I use Ableton as my DAW of choice, recently I’ve started using FL Studio also, especially since FL Studio 20 launched with Mac support (it had been PC only before that). When I first started producing I used Cubase, Acid (I doubt anyone remembers that), Pro Tools and then Ableton and FL Studio, with a bit of low level usage of Logic thrown into the mix.
Back in the day it was a real ball ache to learn a DAW, you had to do one or more of the following:
- Actually read the manual
- Get a book, and again, read that
- Be lucky enough to get shown by someone who was in ‘the game’
- Pay for tuition in some guise (class or private)
Guess what, in my quest to be the next Quincy Jones (the greatest producer ever in my humble opinion), I did all of the above at some point. BUT, then the internet came in it’s full power, mobile technology enveloped our lives, cat memes became … you get the point. Basically YouTube came about and I didn’t have to read a manual again – (however I did read the Serum manual a little while back so the geek game is still strong in me).
You may ask – why Ableton? It’s super quick, it’s easy to learn, it’s like playing an instrument, especially using the Clip view. The stock plugins are superb, need I say more? Basically it’s a joy to use. However to be honest I don’t think it matters what DAW you use, as 9th Wonder said – “it doesn’t matter if you have the latest Nike Air Jordan’s, if you can’t jump you can’t dunk” – well something like that. Anyways on that note and with the help of some blogs I follow I list below 10 Top Youtube channels for Music Production learning resource. These are all DAW agnostic and brilliant so make sure you check them out:
Prolific creative Mr. Bill’s channel is a goldmine of insights and Innovation. Glitch Hop, Breaks and much more, he’s well worth subscribing to for Ableton Live enthusiasts.
Very active YouTuber specialising in advanced FL Studio techniques. Seamless recreates synth sounds from popular dance tracks imparting wisdom as he goes.
FM in the studio is possibly the best known studio series on YouTube. No tutorials specifically but the biggest artists from around the world are all here. Workflow, plugins, DAWs and more are on show. Read between the lines for nuggets.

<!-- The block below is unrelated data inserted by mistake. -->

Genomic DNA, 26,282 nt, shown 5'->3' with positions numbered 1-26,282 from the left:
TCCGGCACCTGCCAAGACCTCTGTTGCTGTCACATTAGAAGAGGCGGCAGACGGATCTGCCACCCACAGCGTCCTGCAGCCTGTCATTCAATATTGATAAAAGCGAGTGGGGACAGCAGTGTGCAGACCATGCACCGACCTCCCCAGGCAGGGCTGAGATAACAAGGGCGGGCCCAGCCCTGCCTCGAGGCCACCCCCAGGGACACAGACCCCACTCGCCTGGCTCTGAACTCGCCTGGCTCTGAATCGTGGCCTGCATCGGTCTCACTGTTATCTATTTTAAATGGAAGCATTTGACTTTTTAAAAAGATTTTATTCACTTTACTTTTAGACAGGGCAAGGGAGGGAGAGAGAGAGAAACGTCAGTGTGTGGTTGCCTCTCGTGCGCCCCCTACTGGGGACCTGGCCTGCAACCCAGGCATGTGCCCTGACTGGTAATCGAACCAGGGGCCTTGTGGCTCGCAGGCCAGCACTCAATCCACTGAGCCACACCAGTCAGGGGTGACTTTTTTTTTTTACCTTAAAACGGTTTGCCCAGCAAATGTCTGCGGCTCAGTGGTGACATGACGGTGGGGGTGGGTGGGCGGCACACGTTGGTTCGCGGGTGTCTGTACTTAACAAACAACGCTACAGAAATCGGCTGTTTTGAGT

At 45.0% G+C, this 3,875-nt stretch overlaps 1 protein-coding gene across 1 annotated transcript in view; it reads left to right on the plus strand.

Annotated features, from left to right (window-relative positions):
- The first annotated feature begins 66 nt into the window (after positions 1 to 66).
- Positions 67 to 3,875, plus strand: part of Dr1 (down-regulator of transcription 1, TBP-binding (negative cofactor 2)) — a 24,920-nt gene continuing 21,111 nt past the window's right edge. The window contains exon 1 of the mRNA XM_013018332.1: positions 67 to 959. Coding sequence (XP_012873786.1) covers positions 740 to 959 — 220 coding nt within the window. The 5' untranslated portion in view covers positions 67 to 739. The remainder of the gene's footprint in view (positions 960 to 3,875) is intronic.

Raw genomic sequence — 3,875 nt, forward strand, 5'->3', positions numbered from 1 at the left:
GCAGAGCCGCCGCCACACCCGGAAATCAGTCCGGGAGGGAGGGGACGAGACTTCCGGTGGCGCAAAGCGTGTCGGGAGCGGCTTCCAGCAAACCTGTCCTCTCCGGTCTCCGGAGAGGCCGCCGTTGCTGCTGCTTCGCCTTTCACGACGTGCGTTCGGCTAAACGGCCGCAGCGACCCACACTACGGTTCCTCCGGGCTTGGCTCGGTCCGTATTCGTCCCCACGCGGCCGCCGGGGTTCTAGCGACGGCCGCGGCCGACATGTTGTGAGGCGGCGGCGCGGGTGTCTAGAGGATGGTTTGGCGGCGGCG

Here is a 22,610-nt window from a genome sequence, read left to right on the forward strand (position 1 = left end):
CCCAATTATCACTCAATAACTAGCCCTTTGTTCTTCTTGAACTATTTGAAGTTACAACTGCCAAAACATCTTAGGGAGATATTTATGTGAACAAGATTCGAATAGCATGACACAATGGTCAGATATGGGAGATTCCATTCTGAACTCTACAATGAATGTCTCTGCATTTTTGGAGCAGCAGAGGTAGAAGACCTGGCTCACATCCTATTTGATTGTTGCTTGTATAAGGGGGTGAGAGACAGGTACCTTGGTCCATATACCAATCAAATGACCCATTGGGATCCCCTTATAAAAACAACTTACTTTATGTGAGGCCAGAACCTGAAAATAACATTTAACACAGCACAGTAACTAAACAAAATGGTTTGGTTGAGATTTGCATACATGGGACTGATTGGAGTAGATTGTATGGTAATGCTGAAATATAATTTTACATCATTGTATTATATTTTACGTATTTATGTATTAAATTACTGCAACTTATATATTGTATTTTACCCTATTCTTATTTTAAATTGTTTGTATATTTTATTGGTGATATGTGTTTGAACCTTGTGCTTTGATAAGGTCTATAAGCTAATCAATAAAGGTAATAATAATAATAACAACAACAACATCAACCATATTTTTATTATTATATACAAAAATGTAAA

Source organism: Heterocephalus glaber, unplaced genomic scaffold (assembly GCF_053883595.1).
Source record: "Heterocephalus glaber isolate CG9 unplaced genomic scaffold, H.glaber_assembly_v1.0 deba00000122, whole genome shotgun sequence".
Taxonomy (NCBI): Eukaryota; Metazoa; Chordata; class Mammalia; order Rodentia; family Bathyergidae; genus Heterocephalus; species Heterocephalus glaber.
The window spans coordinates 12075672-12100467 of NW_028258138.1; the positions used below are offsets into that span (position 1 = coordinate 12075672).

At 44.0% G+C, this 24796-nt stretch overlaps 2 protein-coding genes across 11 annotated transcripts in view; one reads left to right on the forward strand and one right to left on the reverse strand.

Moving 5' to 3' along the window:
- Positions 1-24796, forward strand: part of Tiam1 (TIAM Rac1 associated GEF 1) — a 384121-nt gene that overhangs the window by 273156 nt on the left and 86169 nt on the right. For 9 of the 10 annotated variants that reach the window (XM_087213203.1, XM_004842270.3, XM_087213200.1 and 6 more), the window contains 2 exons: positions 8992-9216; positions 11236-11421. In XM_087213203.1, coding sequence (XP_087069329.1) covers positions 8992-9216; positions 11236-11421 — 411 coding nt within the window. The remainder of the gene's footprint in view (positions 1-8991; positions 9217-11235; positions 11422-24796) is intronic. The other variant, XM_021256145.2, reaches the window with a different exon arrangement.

MUSIC PRODUCTION TUTORIALS
Danny J Lewis a tutor from Point Blank decided to create his own channel. Spanning Ableton, Cubase, Logic Pro, NI Machine and Bitwig with a community on Facebook, MPT is a pretty cool way to learn new stuff and join in.
Pensado is main stream pop focused content featuring Interviews with todays super producers, subtle studio techniques with a ProTools Focus. Some may find the slow pace and endless Ums, Errs and Ahs too much to take.
Comprehensive tutorials, reviews and more. Free video content is a made available to help sell sample packs and video courses on the site. The ADSR YouTube channel is well worth a visit for it’s production techniques and covers all the bases.
Sonic Academy is top notch content with the aim to get you to subscribe to more tutorial courses online. Freebies are worth subscribing if you are serious about educating yourself. This is the channel for people who like to read manuals.
Point Black similar to Dubspot, great info delivered by teachers in an effective way. Contains musical fundamentals often overlooked by more production focused channels. Relatively Lame demos based in Logic and Ableton Live.
Sadowick Another Ableton live user with a passion for sharing tutorials to help others. Offers sample packs for free with the aim of selling more content through his website. He Has to come Numero Uno for worst channel name out of the bunch.
Dubspot is active and technically accurate tutorials based on Ableton Live. Nuggets of gold here if you can tolerate the uncool music of people who didn’t make it so became teachers instead. #tooharsh? Also nothing to do with DUB either…
There’s loads of knowledge out there now, available for free. If you’re disciplined and motivated that’s great. It takes time to learn and you actually have to practice what you are learning, so make sure you’re always creating. But it’s also never a bad idea to do a course in a more structured studying approach. Whatever you do, have fun and keep the music flowing.